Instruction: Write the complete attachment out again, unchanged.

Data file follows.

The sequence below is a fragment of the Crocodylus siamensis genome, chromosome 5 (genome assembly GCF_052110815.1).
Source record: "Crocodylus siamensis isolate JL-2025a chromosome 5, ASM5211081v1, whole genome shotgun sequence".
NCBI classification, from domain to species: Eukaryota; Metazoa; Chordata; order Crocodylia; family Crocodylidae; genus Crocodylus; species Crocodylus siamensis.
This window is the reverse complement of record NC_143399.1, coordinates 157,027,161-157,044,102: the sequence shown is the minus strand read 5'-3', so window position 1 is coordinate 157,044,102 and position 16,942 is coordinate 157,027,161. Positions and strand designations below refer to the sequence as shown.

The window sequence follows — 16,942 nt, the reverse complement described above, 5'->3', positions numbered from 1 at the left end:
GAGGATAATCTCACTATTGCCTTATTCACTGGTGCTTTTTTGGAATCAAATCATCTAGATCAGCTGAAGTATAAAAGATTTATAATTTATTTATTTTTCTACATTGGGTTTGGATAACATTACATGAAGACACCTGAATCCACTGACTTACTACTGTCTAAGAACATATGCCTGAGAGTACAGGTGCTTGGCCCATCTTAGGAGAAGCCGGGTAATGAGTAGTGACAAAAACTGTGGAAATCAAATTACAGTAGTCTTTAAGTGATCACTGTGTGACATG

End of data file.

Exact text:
The sequence below is a fragment of the Crocodylus siamensis genome, chromosome 5 (genome assembly GCF_052110815.1).
Source record: "Crocodylus siamensis isolate JL-2025a chromosome 5, ASM5211081v1, whole genome shotgun sequence".
NCBI classification, from domain to species: Eukaryota; Metazoa; Chordata; order Crocodylia; family Crocodylidae; genus Crocodylus; species Crocodylus siamensis.
This window is the reverse complement of record NC_143399.1, coordinates 157,027,161-157,044,102: the sequence shown is the minus strand read 5'-3', so window position 1 is coordinate 157,044,102 and position 16,942 is coordinate 157,027,161. Positions and strand designations below refer to the sequence as shown.

The window sequence follows — 16,942 nt, the reverse complement described above, 5'->3', positions numbered from 1 at the left end:
GAGGATAATCTCACTATTGCCTTATTCACTGGTGCTTTTTTGGAATCAAATCATCTAGATCAGCTGAAGTATAAAAGATTTATAATTTATTTATTTTTCTACATTGGGTTTGGATAACATTACATGAAGACACCTGAATCCACTGACTTACTACTGTCTAAGAACATATGCCTGAGAGTACAGGTGCTTGGCCCATCTTAGGAGAAGCCGGGTAATGAGTAGTGACAAAAACTGTGGAAATCAAATTACAGTAGTCTTTAAGTGATCACTGTGTGACATG